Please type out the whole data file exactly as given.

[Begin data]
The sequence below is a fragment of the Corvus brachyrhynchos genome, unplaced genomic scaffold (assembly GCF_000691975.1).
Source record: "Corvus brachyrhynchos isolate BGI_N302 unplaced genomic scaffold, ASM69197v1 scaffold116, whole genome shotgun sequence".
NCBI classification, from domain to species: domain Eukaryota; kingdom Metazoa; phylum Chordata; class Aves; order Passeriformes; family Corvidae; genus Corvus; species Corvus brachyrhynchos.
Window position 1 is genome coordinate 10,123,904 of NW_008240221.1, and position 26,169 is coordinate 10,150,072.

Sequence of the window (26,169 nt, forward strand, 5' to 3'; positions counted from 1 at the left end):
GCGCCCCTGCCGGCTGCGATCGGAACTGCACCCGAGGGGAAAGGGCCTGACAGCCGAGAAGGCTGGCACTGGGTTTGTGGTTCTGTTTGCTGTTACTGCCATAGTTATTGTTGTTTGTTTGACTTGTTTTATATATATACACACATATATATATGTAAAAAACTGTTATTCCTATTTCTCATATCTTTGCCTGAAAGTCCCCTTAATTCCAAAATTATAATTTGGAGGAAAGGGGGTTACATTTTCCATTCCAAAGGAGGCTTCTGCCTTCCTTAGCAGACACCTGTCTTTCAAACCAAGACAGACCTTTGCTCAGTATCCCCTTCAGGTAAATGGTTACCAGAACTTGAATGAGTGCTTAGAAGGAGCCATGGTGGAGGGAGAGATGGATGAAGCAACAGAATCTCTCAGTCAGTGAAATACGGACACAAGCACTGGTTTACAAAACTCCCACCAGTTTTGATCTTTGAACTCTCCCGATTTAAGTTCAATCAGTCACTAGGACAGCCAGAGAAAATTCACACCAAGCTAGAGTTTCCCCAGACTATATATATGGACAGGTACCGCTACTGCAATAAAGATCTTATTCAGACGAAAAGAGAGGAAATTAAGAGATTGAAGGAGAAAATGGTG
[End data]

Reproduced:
The sequence below is a fragment of the Corvus brachyrhynchos genome, unplaced genomic scaffold (assembly GCF_000691975.1).
Source record: "Corvus brachyrhynchos isolate BGI_N302 unplaced genomic scaffold, ASM69197v1 scaffold116, whole genome shotgun sequence".
NCBI classification, from domain to species: domain Eukaryota; kingdom Metazoa; phylum Chordata; class Aves; order Passeriformes; family Corvidae; genus Corvus; species Corvus brachyrhynchos.
Window position 1 is genome coordinate 10,123,904 of NW_008240221.1, and position 26,169 is coordinate 10,150,072.

Sequence of the window (26,169 nt, forward strand, 5' to 3'; positions counted from 1 at the left end):
GCGCCCCTGCCGGCTGCGATCGGAACTGCACCCGAGGGGAAAGGGCCTGACAGCCGAGAAGGCTGGCACTGGGTTTGTGGTTCTGTTTGCTGTTACTGCCATAGTTATTGTTGTTTGTTTGACTTGTTTTATATATATACACACATATATATATGTAAAAAACTGTTATTCCTATTTCTCATATCTTTGCCTGAAAGTCCCCTTAATTCCAAAATTATAATTTGGAGGAAAGGGGGTTACATTTTCCATTCCAAAGGAGGCTTCTGCCTTCCTTAGCAGACACCTGTCTTTCAAACCAAGACAGACCTTTGCTCAGTATCCCCTTCAGGTAAATGGTTACCAGAACTTGAATGAGTGCTTAGAAGGAGCCATGGTGGAGGGAGAGATGGATGAAGCAACAGAATCTCTCAGTCAGTGAAATACGGACACAAGCACTGGTTTACAAAACTCCCACCAGTTTTGATCTTTGAACTCTCCCGATTTAAGTTCAATCAGTCACTAGGACAGCCAGAGAAAATTCACACCAAGCTAGAGTTTCCCCAGACTATATATATGGACAGGTACCGCTACTGCAATAAAGATCTTATTCAGACGAAAAGAGAGGAAATTAAGAGATTGAAGGAGAAAATGGTG